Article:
I saw an airship in the sky. Hear its engines drone from far away – Then overhead it flew away. Someone remarked it was the sister ship of the R101. Did I see the R100? The R101 Crashed at Beavais in France October 23erd the year 1930. The German Graff Zeppelin flew over in 1932. The pilots gondola was at the front of the ship. On the British it was in the centre. The R100 was 777foot long and the largest Airship in the world at that time. It was simply Luxurious with Ballroom and Promenade deck. Built by private enterprise. Completed over 20.000 miles of flying in the 1930s.
The R101 was trouble from the start.
The bad trials and prestige at stake the Government insisted. The Maiden flight should go ahead And that fateful flight to India ended the dream of British Airship Plans. Only six passengers survived. No Crew members. Did the extra 30 foot length added to the ship and the rush and tear to get ready prepare it for its fate? That crash in flames on a wooded hillside in France. Did I see the R100 or the Graff Zeppelin?.
Painting of this event. oil on canvas 24″x 36″ In Collection of Atan Poulev Paris.
The whole history of the air ship is an interesting one.
Zeppelins could travel a great distance, and did achieve up to 250.000 miles in eleven hours. And the name became attached to the craft, from the name of the German, Count Von Zeppelin. Who experimented with making an air ship and his first ship flew in the air at around the 19OO. And with the encouragement of the German government, with their construction for military use in mind, At the outbreak of the First World War Germany had something in the order of twenty five in its fleet of airships. and increased this to around eighty eight. These craft were made of a frame work of girders running the length of the ship and rings of girders at intervals. Made from aluminum, around about sixteen compartments made the bays to hold the gas bags. Which were filled with hydrogen. Driven by eight engines. Each driving a propeller. These were attached to the so called cars. Slung out from the craft like little motorbike cycle side cars. With girders holding them out from ship. At the front, centre and rear of the keel. The quarters for the crew, storage and petrol, were inside the main framework, towards the nose of the underside of the ship. The main controls were in the front gondola. On top of the airship, several guns were mounted fore and aft. For the defence against hostile aircraft, Airship carried out a number of raids over France, and Britain.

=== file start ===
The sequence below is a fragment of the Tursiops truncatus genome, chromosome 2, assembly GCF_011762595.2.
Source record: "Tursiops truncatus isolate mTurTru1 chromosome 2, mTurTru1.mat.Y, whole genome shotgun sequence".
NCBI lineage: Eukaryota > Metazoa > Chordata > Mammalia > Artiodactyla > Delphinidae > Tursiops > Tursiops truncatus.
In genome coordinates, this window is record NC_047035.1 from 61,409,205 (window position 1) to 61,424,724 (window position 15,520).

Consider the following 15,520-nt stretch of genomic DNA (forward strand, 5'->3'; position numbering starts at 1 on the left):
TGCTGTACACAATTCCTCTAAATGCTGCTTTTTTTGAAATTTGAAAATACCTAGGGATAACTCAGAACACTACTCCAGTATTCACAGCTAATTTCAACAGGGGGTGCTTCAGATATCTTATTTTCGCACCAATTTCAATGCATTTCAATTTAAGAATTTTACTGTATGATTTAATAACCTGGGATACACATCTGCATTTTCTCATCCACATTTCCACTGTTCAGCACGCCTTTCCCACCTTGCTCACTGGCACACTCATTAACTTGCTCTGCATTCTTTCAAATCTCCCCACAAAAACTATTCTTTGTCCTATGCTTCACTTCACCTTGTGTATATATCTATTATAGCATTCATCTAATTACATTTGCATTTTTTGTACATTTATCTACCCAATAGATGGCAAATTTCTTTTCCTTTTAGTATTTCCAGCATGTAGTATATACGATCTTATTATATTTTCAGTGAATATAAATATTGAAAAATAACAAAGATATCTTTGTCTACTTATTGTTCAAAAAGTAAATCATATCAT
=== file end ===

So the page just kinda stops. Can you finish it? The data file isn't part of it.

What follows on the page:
Although in the end these ships of the air proved a disappointment, their slow speed and huge bulk, and the easy target for the aeroplane of that period. Led to the raids by airships. To peter out after the year nineteen seventeen. Also the forcing down the then L.33 earlier in nineteen sixteen. almost Completely intact. The design was then copied and used to build the R34 which made the memorable trip across the Atlantic to Long Island in the United States. And was one of the most flown airships of the British. But alas this ship came to grief in an accident, in the North Sea, and was wrecked. The year nineteen thirty one. Tragic though it was, the British R.101 crashed at Bovaies in France. The year being OCT 1930;
The R.38 built by the British for the Yanks; broke her back over the Humber. Forty five lives being lost. The Hindenburg, which was unlucky to be destroyed by fire at Lakehurst. A real catastrophe this turned out to be, and being witnessed by crowds of onlookers. Crowds Welcoming the tying up and landing in New Jersey May 6th 1937. Newspaper men, News reel camera men of those day’s. They were helpless and shocked to do anything to help those on board. Some on board who jumped were struck by the falling mass of girders and flaming fabric. The ship exploded into a ball of flame. The Americans air ships the Shenandoah, broke her back, and crashed in a thunderstorm in 1925. The Akron lost at sea 1933. The Macon also lost at sea 1935,the lives lost in these crashes totalled 90. And the Rigid Airship, the gas bag as it was known was, finely abandoned by the British 1930. Also the Germans discontinued after the loss of the Hindenburg 1937. Although the Americans continued, very successfully to build non rigid craft, after their losses. Flying over 4 million miles without mishap. In the Second World War.
Their Navy had in service some 150 airships in the campaign against German subs operating in American waters. The use of Helium. The main story behind the success. The use of this gas instead of the lightest of the elements the gas hydrogen. Fed into in bags in the rigid frame of the airship. Hence its name RIGID.